Meanwhile my friends heading for Saint Nicolas found their passage blocked every second road by tear gas. After about an hour and a half of pointless roaming they went to the station and got a train.

Other friends walked up the far side of the city centre, found buses and got home without any trouble.




Wednesday, December 12, 2018

BREXIT2018

is the dossier number for our application for a permanent residence permit!
We have our récepissés and our cartes de séjour should be ready at end of February.

So relieved!

Today's Christmas song

Tuesday, December 11, 2018

Some photos from the evening after the riots

and this:














In the streets where rioting took place the previous evening










Heartfelt

Sunday, December 09, 2018

You've seen the photos and film clips

There's a few things to note:

The violence and damage is limited to a few streets.

That is not to minimise the nastiness - the Apple Store was looted as well as other shops, tram stop shelters were smashed, vehicles were burnt - some on the tramlines, several policemen were injured as well as some tens of demonstrators.

But the majority of folk I know in Bordeaux will have seen, heard and eve smelt nothing. On our journey to church today we don't expect to see any damage. It's limited to a small area of the city centre and I honestly believe that with the minimum of care and common sense we will not be in any danger whatsoever.

Catrin was working until 13:30 yesterday on the far side of the city centre. She was inconvenienced by the trouble because the trams were stopped, so she had to walk home from Quinconces instead of taking tram C. She saw the gilets jaunes assembling, but remember that it's a minority of the demonstators who cause damage and hurt.

 Meanwhile each Saturday things get worse. France needs M. Macron to speak on the television and to show in concrete ways that he has heard and understood and that his government will act to ease the pressure on the middle classes.




Saturday, December 08, 2018

A report on the gilets jaunes



We've not seen any trouble personally. The closest I got was on Wednesday when I had to collect something from a shop near the opera house and before going I just checked the news media and saw that the high school students were demonstrating at the opera house, so I postponed my errand for a couple of hours to let them move on.

The shops in the street around the Maison de la Bible have been advised to close and to barricade their doors and windows today, and the trams will not be going through the city centre from mid-day until things calm down.

The abolished "tax on the rich" that is mentioned is the ISF, an inheritance tax levied on the largest fortunes. The government replaced the tax with one that just taxes bequests of property, the ISI, the intention being to encourage people to buy shares in French companies knowing they can pass them on tax-free to their kids.

Wednesday, December 05, 2018

Les lycéens

The little scamps have been at it again, blocking the tram, lighting fires in the street, setting fire to their high-schools and generally getting up to all sorts of mischief.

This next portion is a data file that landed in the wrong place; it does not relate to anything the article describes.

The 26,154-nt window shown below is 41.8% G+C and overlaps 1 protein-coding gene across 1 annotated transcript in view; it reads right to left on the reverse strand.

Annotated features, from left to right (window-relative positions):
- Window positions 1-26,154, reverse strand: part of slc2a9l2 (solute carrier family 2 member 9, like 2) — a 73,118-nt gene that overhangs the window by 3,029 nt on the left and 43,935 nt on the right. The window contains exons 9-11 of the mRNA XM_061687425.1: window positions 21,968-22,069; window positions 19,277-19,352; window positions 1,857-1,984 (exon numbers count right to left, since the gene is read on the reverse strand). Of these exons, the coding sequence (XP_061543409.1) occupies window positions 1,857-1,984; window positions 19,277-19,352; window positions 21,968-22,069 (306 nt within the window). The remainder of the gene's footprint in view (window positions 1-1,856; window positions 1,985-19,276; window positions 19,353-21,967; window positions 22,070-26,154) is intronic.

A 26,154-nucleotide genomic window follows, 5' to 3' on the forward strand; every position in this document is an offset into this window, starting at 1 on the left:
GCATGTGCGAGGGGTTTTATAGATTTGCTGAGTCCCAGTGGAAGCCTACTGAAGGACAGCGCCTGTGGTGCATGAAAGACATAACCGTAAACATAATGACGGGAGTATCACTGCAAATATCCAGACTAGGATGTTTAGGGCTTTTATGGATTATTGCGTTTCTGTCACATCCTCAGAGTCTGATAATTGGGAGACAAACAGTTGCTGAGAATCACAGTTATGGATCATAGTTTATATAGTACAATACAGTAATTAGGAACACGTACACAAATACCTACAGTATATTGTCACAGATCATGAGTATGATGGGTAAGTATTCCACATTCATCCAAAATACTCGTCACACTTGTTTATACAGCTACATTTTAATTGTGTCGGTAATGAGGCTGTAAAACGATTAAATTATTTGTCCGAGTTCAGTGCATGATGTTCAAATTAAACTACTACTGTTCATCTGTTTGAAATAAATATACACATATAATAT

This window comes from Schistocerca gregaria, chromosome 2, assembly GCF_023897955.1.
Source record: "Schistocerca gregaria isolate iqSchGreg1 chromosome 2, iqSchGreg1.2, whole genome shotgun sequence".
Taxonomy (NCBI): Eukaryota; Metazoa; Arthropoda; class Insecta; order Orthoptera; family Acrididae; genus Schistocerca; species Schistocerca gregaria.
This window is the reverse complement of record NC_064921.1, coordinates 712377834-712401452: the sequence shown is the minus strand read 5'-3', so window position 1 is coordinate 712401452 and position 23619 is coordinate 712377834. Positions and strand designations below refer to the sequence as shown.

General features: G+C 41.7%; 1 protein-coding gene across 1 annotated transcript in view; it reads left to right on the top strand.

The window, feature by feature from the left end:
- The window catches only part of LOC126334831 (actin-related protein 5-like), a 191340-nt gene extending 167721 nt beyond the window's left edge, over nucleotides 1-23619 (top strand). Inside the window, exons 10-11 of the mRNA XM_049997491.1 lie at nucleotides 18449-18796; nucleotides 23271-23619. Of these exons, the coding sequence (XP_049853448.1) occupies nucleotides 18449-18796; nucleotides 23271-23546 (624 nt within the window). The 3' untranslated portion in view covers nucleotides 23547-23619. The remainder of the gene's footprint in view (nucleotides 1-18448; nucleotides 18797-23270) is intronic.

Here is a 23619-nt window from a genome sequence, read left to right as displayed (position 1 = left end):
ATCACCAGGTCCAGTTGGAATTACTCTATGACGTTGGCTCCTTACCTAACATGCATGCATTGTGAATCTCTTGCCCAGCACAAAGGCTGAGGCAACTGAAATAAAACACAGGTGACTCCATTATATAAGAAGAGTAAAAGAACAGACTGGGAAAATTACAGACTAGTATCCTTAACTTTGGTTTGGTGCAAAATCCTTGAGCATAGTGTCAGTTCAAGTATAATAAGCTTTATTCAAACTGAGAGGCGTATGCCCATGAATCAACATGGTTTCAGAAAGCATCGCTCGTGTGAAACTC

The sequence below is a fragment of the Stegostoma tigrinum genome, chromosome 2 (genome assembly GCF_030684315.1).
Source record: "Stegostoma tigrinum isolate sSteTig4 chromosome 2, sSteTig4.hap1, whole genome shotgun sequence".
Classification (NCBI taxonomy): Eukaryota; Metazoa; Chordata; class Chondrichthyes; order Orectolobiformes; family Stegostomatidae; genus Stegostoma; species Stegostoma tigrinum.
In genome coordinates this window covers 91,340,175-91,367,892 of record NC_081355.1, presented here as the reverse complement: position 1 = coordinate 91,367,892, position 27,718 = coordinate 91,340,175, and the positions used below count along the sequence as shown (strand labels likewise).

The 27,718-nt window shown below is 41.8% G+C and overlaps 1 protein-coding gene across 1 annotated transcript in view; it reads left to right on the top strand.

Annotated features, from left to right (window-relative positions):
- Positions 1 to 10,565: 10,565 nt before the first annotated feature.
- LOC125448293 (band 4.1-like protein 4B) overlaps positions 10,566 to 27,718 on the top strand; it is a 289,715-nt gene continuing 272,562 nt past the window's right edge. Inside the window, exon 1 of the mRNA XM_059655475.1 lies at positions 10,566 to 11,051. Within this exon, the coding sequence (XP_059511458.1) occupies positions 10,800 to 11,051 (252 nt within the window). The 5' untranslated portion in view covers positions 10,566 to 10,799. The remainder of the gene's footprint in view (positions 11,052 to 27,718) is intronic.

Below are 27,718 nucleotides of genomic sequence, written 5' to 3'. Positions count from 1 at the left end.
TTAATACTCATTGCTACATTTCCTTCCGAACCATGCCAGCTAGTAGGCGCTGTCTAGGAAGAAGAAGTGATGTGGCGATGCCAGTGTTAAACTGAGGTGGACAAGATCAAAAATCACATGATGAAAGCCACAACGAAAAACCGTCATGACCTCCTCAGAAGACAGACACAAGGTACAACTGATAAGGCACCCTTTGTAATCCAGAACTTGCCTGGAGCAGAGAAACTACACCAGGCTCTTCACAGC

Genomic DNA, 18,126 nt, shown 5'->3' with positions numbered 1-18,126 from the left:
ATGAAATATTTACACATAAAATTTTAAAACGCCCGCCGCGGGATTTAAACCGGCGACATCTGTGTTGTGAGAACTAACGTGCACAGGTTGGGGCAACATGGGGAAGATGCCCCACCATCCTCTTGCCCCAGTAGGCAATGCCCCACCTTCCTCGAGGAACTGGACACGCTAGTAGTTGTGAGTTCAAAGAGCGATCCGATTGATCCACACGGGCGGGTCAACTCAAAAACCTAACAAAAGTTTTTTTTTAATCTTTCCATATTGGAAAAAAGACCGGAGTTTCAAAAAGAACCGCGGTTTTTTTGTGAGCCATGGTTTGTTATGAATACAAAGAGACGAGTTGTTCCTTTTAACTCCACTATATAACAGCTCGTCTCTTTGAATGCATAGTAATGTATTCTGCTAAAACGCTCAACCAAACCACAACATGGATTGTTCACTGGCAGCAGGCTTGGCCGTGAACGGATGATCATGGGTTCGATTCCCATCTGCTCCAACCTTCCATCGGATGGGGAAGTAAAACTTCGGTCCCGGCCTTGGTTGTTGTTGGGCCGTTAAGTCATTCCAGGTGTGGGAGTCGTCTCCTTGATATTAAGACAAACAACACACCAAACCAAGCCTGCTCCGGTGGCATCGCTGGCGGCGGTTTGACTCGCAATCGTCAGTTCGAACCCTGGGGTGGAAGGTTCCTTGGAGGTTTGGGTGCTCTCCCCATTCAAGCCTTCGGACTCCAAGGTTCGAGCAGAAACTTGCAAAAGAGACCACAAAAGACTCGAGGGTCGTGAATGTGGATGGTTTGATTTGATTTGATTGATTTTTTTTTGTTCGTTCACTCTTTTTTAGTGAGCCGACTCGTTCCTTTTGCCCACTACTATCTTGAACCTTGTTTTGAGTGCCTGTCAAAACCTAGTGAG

But the trams are running again, and the authorities want to discuss with the protestors.


Tuesday, December 04, 2018

Trouble with trams

Last night we were on our way to a house-warming party for one of the chaps at church who has just moved into a nice little flat in the middle of town. We were getting on the tram when we heard discussions with the driver about a BIG PROBLEM.

The central computer system that controls the traffic lights, monitors the position of all the trams and communicates with the drivers had broken down.

It's wtill not working, so the entire tram network is out of service.

In addition our nearest bus, the 11, is redirected away from our road at present because of road works on a bridge just by the centram station.

We're cut off! Marooned!


Les Gilets Jaunes

You will have seen the disturbances in the centre of Paris at the weekend when the "gilets jaunes" rioted in protest at fuel prices, taxation and the general feeling that the rich are getting richer, the poor are getting poorer while the middle class is quite simply disappearing.

Direct taxation is low in France and we now pay substatially less under Macron than we did before. Indirect taxation is fairly high, however, with 20% VAT and then supplementary taxes on tobacco, alcohol and on motor fuel. The price of fuel at the pump has been falling over recent weeks, but over the time that we have been in France it has risen a lot.

For us in the city that doesn't affect us much, we go almost everywhere by public transport and when we do use a car the cost of fuel is included in what we pay. But it does have an impact on food prices in shops, of course. Also France is a big country and many people live outside the city centre here they are obliged to use a car for getting around.

Apart from that, M. Macron is a banker, a profession that currently fills the role of pantomime villain, and doesn't have the common touch that recent presidents have had. He wanted to restore the prestige of the presidency, but that can leave ordinary people feeling distanced from you.